20th December 2023
Abbey Christmas token found at Oxburgh Estate
By Shannon Eustace, BBC News, Suffolk
Archaeologists have discovered a token that would have been used to buy food at Christmas about 500 years ago. Believed to be from Bury St Edmunds Abbey in Suffolk, it was found about 30 miles (48km) away at the Oxburgh Estate, Norfolk.
In the medieval era, a Boy Bishop would hand out tokens to the poor to spend on food at the church over Christmas. The National Trust said its discovery may indicate the distance people travelled for festive celebrations.
One side of the token depicts a cross, while the reverse side is very corroded. The token was found during an archaeological survey in West Park at the estate, near Swaffham, and dates from between 1470 and 1560.
Best side (National Trust )
Size of token (National Trust)
Corroded side (National Trust)
“We believe that one of the inhabitants from Oxborough village must have made the long trip to Bury St Edmunds to see the festive ceremonies in the massive Abbey Church, where they may have acquired the token,” said archaeologist Angus Wainwright.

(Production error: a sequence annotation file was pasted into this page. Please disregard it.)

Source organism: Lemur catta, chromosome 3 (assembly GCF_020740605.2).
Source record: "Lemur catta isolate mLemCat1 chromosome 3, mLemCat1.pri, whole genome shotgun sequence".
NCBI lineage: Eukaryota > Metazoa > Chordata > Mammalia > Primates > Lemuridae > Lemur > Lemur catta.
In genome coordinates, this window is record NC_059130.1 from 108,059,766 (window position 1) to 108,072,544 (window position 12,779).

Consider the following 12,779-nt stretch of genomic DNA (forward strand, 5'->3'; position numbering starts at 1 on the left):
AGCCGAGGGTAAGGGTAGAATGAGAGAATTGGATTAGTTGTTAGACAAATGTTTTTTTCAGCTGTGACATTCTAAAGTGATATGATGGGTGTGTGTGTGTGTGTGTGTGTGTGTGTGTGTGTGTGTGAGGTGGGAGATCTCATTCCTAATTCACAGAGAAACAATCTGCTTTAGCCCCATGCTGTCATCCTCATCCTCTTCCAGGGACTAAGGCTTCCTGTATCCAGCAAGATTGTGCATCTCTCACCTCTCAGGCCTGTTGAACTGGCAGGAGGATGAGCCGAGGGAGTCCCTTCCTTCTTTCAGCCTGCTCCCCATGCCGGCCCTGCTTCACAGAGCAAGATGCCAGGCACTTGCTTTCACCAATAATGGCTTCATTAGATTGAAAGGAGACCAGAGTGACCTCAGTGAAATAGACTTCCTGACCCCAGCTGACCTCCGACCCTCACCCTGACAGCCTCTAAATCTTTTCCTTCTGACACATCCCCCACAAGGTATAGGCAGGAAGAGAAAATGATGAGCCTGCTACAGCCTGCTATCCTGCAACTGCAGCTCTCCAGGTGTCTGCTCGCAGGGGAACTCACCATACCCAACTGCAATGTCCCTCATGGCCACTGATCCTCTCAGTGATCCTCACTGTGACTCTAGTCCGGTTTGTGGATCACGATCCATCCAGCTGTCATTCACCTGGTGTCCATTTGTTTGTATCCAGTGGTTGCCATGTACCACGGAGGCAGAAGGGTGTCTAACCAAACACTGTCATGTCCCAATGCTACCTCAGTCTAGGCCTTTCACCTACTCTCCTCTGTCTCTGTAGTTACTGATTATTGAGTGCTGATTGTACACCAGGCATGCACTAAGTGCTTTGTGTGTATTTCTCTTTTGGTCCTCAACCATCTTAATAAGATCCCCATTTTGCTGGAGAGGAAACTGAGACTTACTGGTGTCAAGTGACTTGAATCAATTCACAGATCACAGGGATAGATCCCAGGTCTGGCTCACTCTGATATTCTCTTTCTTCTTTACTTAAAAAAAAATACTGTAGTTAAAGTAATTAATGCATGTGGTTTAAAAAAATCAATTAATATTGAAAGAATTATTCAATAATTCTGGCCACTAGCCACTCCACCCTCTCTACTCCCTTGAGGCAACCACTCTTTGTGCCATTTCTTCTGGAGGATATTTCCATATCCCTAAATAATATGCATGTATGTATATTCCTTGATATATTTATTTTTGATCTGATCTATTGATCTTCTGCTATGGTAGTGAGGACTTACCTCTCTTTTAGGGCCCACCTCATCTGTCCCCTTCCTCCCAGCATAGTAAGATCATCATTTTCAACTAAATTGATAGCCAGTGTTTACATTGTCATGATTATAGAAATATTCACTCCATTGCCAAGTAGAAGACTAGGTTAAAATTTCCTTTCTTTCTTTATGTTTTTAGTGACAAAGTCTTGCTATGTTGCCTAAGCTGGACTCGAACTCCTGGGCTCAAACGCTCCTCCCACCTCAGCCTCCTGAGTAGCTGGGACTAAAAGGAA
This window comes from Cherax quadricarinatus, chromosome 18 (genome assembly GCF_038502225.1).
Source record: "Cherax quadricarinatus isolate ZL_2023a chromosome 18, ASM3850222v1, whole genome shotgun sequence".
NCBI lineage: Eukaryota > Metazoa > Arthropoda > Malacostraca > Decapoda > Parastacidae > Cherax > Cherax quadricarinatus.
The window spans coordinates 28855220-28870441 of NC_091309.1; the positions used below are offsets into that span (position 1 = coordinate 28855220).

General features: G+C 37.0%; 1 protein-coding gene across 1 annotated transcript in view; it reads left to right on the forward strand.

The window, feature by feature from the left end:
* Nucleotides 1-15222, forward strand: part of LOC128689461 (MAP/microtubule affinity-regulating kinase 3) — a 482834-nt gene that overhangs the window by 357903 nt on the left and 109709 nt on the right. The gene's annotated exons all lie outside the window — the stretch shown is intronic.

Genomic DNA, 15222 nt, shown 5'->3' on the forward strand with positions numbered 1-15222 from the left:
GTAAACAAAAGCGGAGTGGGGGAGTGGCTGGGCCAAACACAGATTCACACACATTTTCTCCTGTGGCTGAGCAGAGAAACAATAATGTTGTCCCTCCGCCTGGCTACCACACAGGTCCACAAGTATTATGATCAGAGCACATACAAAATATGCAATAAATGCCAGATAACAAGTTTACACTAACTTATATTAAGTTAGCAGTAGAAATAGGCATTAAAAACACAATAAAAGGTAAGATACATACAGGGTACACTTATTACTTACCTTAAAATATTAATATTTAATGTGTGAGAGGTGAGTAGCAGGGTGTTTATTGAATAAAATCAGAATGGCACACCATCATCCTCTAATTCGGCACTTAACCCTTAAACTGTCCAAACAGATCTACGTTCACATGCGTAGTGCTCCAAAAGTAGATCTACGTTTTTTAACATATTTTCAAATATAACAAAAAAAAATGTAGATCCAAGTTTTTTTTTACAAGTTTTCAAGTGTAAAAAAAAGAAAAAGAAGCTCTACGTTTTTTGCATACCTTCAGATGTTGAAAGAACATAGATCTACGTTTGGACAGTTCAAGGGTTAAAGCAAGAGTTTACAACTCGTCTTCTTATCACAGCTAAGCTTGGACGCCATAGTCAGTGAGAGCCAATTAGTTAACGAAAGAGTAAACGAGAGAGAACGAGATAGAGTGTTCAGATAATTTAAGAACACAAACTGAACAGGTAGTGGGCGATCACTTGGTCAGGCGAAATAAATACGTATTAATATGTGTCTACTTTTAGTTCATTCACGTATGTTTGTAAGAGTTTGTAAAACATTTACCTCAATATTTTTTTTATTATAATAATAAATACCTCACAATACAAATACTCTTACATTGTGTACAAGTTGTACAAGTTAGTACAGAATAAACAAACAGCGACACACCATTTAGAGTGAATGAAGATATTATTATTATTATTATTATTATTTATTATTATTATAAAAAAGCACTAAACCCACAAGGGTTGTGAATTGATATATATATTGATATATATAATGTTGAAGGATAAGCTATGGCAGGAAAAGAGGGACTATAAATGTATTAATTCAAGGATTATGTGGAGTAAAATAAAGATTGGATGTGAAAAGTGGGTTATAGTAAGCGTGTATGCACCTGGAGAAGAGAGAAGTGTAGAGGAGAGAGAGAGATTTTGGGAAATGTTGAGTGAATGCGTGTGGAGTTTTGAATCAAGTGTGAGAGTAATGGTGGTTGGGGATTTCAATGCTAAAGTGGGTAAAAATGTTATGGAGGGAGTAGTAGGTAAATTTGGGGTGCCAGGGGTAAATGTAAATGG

“This discovery shows how rich the cultural life of even the poorest folk could be in the Middle Ages.”
The token is the size of a groat, which would have measured around 26mm (1in) in diameter. During the Middle Ages and early Tudor era, a Boy Bishop was a local choirboy chosen to parody the adult bishop. They handed out tokens that could be spent during the period between the Feast Day of St Nicholas, on 6 December, and Holy Innocents Day, 28 December.
“Although tokens could be spent in the local town, they may also have been kept as keepsakes, but the one we have found could also simply have been dropped and lost,” Mr Wainwright said.
The tokens came in equivalent sizes to a penny, half-penny and groat – a former British coin worth fourth pennies – but had no real monetary value. The National Trust said the token found on the Oxburgh Estate was the size of a groat, depicting a long cross on one well-preserved side. The reverse was very corroded but probably would have shown the head of a bishop representing St Nicholas.
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